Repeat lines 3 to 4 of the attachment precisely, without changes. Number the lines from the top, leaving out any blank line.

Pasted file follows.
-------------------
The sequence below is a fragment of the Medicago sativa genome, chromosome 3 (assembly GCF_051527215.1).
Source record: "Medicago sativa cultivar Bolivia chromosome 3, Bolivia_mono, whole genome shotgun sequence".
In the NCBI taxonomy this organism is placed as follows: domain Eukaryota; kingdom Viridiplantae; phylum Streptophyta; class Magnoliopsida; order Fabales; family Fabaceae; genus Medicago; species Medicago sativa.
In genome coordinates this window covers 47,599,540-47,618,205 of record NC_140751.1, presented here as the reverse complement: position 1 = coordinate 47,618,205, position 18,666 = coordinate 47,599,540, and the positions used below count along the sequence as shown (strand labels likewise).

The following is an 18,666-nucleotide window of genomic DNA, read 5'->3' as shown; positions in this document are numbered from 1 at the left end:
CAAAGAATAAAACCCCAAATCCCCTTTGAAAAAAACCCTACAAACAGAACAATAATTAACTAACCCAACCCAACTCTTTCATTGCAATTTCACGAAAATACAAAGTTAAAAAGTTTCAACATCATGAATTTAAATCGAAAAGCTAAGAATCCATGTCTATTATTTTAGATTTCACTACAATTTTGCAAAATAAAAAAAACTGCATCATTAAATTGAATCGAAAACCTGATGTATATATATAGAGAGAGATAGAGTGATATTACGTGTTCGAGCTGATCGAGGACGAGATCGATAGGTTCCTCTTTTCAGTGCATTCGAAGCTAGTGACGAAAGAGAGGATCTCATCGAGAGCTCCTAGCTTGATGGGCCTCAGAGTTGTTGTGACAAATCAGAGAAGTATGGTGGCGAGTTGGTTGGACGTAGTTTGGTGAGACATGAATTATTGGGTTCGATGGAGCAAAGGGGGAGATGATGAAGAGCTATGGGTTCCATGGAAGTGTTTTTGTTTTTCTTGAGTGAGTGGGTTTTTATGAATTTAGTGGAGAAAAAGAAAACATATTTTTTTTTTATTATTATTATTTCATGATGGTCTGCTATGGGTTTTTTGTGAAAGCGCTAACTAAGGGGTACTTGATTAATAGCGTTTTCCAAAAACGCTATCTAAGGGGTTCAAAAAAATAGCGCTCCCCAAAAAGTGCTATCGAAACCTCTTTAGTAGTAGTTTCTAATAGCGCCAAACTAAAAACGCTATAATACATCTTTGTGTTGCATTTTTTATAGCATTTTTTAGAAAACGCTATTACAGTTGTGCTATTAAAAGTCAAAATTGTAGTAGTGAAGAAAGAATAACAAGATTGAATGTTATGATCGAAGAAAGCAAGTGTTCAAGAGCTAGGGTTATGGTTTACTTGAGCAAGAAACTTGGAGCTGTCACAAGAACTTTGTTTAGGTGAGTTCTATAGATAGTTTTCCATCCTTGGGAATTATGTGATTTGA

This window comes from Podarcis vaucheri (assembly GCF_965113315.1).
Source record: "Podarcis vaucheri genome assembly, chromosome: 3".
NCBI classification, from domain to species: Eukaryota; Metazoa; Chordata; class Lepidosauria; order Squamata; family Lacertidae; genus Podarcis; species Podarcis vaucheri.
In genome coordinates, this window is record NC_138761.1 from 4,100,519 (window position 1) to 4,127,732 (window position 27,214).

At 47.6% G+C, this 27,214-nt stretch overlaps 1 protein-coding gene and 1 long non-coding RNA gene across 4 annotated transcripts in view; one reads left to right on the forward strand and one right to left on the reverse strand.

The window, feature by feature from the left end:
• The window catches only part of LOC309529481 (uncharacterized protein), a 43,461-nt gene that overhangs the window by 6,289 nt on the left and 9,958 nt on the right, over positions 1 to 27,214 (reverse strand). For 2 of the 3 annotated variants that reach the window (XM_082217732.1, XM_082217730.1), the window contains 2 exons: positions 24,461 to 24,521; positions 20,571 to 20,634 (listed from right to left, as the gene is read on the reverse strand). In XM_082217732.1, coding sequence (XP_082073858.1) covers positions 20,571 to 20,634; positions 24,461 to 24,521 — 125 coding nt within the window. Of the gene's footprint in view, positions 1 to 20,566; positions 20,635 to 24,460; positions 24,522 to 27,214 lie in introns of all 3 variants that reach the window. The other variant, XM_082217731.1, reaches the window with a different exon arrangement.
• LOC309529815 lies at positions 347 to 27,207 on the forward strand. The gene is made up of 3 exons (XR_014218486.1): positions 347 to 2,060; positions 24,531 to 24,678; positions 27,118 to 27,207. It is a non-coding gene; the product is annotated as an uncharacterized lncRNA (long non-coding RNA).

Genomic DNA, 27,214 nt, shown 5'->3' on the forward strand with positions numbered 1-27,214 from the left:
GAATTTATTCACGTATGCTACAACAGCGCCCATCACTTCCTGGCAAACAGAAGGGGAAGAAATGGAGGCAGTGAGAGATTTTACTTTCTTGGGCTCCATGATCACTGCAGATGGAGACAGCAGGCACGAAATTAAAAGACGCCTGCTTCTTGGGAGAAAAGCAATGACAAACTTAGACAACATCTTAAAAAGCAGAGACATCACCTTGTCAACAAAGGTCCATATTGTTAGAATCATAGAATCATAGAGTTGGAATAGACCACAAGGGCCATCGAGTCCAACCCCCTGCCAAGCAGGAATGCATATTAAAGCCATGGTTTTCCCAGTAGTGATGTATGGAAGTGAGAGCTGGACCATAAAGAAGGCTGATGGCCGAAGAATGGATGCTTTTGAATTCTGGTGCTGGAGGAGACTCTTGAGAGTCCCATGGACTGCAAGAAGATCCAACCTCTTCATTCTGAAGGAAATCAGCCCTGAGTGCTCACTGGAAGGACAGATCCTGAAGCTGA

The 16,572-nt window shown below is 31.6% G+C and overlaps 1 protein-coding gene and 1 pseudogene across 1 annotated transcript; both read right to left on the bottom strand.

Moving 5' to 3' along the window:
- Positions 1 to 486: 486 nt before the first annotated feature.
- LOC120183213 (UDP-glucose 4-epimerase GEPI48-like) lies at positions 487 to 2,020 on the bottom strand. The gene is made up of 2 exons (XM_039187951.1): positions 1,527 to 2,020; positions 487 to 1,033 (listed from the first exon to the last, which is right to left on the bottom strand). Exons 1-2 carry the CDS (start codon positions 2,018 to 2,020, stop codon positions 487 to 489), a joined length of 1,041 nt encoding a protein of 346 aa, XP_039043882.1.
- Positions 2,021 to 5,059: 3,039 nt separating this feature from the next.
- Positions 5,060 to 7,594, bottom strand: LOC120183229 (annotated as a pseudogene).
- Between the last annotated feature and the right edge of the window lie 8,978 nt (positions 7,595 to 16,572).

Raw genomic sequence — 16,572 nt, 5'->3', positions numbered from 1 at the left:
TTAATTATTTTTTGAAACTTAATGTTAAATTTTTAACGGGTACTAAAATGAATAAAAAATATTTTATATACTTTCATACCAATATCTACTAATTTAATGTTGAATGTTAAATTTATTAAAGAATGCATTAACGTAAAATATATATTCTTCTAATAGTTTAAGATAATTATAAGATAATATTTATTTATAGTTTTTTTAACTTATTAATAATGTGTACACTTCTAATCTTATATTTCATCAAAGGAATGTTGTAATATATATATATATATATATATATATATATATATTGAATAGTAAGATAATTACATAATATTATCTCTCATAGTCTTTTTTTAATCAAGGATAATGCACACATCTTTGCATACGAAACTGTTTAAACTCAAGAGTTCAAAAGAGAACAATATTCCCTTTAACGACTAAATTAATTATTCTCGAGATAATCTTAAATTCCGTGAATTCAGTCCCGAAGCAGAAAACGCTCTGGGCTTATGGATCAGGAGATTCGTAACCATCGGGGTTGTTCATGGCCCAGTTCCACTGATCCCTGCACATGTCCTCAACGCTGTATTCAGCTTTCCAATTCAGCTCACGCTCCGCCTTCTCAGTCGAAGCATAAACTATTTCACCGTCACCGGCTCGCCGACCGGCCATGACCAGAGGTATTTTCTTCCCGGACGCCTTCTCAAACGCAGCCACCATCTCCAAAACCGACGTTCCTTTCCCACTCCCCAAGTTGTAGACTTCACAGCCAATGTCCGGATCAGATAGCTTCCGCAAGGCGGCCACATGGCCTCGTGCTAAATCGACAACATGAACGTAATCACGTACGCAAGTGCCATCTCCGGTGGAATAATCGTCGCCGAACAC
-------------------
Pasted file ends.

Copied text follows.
In the NCBI taxonomy this organism is placed as follows: domain Eukaryota; kingdom Viridiplantae; phylum Streptophyta; class Magnoliopsida; order Fabales; family Fabaceae; genus Medicago; species Medicago sativa.
In genome coordinates this window covers 47,599,540-47,618,205 of record NC_140751.1, presented here as the reverse complement: position 1 = coordinate 47,618,205, position 18,666 = coordinate 47,599,540, and the positions used below count along the sequence as shown (strand labels likewise).